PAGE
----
Posted on May 5, 2014 at 9:46 AM
The New York Times published an article on Friday entitled “Does Sperm Donor Mean Dad?” In an interesting turn, they use the sordid story of actor Jason Patric’s fight to be involved in his son’s life as a warning to those who are involved with various assisted reproductive techniques. Noting that use of these techniques is on the rise and that they are used more and more frequently in situations distinctly different than infertile married couples, the article sends a message that those involved in these arrangements could be making life extremely complicated for themselves. A quote: “The resonance here is enormous because of the increasing number of families being formed today outside of traditional marriage,” said Naomi R. Cahn, a family law professor at George Washington University and the author of “Test Tube Families.” “Single heterosexual women, lesbian couples, men who donate sperm expecting to be part of a child’s life — they had better be paying attention.”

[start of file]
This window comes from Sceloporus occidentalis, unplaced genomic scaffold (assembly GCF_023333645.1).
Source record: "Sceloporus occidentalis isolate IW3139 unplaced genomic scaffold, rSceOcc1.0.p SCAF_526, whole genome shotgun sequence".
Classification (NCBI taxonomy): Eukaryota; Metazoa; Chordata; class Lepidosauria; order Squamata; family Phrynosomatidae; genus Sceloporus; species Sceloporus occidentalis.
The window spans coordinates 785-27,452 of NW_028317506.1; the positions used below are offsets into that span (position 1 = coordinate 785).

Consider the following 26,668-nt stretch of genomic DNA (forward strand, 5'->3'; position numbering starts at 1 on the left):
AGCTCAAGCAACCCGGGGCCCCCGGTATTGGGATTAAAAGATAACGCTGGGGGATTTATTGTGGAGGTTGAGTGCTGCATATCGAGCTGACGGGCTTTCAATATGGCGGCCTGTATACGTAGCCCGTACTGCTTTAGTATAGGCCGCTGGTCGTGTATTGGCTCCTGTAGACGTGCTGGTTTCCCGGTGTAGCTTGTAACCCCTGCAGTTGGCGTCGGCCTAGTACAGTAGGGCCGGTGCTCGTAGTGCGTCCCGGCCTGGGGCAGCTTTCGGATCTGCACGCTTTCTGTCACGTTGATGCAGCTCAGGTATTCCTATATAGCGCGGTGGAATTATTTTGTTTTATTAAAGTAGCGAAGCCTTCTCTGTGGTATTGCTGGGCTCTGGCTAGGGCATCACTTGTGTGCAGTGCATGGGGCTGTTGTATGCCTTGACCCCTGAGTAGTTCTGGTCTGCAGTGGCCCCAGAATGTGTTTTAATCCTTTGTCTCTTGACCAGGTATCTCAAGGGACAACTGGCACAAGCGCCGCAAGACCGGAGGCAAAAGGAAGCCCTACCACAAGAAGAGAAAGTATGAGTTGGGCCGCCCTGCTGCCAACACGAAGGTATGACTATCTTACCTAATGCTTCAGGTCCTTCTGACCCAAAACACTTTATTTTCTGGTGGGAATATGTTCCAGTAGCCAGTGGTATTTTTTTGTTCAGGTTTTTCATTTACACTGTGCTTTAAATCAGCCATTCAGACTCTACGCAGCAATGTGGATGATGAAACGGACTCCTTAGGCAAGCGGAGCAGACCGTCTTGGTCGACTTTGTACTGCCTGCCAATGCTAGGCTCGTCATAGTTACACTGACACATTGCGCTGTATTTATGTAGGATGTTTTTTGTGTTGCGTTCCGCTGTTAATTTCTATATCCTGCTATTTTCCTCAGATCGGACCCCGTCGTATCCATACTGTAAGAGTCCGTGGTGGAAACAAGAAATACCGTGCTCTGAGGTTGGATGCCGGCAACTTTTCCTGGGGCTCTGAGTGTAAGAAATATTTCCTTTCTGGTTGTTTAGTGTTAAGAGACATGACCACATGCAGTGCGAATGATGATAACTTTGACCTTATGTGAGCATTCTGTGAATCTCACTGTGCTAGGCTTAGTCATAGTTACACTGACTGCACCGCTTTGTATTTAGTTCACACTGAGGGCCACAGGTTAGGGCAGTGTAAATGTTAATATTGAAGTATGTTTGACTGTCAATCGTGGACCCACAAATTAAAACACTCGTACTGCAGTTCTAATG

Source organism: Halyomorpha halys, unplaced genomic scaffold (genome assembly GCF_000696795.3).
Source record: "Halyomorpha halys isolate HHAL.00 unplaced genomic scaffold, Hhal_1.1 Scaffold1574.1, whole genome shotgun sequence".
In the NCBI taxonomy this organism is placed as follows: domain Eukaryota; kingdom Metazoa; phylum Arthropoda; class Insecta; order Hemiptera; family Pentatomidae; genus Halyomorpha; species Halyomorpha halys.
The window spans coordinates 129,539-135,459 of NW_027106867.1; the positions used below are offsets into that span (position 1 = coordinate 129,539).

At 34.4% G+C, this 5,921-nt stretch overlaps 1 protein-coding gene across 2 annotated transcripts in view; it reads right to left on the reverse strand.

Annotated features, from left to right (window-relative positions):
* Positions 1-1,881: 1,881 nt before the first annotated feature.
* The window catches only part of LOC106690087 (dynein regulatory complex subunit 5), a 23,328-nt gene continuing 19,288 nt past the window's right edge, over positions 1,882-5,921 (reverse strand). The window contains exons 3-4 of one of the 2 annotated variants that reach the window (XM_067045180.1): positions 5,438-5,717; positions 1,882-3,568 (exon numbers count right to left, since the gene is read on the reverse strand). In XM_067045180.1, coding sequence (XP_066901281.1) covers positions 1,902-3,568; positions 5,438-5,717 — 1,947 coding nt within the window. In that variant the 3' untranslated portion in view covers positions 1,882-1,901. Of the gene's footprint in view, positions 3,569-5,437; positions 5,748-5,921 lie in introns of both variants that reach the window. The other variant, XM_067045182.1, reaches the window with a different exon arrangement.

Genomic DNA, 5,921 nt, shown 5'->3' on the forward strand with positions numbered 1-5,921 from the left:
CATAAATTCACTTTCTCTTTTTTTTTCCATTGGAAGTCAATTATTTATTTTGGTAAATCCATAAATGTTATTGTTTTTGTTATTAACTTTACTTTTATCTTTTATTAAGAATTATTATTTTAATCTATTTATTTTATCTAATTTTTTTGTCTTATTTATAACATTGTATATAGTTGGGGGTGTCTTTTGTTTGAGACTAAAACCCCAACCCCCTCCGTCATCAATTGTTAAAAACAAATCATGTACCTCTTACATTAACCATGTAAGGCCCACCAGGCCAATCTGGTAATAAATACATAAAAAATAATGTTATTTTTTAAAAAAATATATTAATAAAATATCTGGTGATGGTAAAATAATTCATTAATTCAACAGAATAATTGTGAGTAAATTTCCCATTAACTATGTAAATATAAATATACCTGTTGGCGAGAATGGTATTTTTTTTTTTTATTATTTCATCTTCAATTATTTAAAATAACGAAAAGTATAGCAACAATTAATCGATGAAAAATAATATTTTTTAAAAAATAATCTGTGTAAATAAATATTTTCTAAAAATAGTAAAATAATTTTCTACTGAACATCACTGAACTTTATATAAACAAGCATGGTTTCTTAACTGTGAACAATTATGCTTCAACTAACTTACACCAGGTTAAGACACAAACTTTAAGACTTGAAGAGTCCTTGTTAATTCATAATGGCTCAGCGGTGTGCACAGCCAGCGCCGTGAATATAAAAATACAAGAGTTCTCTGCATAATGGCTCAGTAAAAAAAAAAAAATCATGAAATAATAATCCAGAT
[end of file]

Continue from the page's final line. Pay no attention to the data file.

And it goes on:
I find this article interesting for two reasons. The first is that Jason Patric was romantically involved with the mother of his child for several years, so the parallels to other non-anonymous sperm donation (friend of a lesbian couple, for example) are not really a propos–but they are made. The second is that an article in the New York Times would try to give a moral lesson regarding something in reproductive health. The author of this article went to Marquette for undergrad, so he may be slipping his Catholic values into what on the surface looks like tabloid reporting. This story “serves as cautionary tale for any man considering donating sperm to a friend and any woman considering accepting it from one, experts say.” In the public square I suppose arguments that rely on appeals to sanctity or dignity, or other religious notions would be aggressively ridiculed. So we are left with appeals to our own self-interest. Fascinating that our unbridled self-interest, what Augustine would say is the root of the problem, is what might prevent us from expanding the commodification of children.